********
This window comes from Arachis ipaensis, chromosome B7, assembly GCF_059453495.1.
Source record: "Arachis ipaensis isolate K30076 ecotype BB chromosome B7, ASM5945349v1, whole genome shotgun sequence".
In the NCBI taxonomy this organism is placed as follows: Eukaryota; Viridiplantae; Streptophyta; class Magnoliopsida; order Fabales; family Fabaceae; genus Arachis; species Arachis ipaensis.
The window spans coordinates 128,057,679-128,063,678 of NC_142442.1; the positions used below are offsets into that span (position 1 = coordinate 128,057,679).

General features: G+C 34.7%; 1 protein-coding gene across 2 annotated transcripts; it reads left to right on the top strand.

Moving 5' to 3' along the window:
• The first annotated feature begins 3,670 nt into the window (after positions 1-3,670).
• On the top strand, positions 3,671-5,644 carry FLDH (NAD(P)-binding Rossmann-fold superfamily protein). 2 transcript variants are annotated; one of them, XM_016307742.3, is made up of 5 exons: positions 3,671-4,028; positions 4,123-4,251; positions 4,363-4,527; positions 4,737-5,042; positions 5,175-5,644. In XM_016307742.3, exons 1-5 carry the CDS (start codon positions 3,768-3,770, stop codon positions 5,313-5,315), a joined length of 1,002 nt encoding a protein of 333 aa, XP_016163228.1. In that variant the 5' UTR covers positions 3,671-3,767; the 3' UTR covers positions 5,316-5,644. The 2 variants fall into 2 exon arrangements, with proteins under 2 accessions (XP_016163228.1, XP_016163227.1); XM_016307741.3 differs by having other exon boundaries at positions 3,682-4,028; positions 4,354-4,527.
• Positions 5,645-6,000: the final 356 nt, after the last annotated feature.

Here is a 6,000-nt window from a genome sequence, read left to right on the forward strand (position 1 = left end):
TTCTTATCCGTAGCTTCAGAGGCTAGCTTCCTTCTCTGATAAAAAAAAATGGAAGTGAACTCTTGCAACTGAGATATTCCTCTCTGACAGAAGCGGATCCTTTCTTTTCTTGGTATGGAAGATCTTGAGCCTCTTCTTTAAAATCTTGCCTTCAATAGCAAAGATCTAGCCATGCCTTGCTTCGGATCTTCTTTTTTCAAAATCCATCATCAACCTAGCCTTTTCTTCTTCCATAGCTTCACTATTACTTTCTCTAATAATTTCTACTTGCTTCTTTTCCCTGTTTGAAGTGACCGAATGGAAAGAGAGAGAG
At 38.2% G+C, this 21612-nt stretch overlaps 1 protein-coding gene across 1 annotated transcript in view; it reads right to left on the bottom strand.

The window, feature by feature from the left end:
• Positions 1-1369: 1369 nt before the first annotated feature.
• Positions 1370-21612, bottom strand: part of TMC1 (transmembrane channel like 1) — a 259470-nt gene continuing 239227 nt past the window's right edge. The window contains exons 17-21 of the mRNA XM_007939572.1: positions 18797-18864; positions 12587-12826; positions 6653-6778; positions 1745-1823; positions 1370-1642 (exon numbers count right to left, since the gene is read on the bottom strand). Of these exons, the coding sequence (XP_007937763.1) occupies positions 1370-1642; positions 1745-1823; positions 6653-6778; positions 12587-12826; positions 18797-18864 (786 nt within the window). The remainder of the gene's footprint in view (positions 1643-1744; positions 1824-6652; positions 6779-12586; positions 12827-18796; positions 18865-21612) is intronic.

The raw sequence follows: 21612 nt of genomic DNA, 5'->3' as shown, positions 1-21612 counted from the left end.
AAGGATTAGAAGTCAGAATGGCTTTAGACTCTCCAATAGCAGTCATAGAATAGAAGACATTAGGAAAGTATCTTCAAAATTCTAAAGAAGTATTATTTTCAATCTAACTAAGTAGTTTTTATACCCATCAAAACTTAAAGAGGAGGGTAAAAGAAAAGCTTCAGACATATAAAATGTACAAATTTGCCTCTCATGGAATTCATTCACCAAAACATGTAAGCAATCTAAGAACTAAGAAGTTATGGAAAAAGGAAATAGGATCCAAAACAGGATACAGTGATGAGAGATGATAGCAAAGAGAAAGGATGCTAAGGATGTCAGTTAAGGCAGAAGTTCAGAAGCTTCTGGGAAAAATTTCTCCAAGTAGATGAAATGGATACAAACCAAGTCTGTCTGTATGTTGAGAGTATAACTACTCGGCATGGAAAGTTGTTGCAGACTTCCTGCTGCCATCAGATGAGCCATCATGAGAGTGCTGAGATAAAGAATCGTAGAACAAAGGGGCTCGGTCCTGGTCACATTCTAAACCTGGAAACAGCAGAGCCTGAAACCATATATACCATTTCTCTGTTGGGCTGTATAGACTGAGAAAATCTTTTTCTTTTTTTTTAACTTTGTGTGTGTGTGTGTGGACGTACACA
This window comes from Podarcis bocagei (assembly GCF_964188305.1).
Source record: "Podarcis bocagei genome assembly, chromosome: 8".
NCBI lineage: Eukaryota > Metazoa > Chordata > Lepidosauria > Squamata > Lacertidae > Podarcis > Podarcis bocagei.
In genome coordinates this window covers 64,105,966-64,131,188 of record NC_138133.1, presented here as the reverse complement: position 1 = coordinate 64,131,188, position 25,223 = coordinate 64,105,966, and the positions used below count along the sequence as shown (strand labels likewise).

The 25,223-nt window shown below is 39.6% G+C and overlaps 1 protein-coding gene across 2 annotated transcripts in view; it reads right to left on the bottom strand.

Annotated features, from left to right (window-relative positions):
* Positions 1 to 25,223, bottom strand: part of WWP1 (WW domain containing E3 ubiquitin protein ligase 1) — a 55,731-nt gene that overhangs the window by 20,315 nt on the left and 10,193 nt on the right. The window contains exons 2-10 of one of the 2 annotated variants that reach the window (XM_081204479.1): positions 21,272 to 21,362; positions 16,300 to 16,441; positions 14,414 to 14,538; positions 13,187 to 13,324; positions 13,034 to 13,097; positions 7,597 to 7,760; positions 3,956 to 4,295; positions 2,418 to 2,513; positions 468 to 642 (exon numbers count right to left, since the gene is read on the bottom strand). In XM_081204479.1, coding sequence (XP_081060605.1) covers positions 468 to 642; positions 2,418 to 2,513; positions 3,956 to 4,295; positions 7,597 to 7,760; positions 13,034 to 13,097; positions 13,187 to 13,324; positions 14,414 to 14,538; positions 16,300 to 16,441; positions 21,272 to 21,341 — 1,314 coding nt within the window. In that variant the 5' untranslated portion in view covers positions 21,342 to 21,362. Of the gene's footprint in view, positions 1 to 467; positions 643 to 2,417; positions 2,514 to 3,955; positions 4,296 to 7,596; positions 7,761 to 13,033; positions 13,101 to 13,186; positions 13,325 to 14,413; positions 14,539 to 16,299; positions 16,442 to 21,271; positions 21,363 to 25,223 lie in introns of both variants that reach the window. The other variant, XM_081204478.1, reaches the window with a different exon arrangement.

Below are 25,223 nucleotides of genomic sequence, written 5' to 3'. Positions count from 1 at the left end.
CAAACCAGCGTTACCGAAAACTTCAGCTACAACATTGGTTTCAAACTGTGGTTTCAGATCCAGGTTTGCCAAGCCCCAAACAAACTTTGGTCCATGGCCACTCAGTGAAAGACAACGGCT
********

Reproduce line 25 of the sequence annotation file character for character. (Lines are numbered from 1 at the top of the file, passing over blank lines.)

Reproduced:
Below are 25,223 nucleotides of genomic sequence, written 5' to 3'. Positions count from 1 at the left end.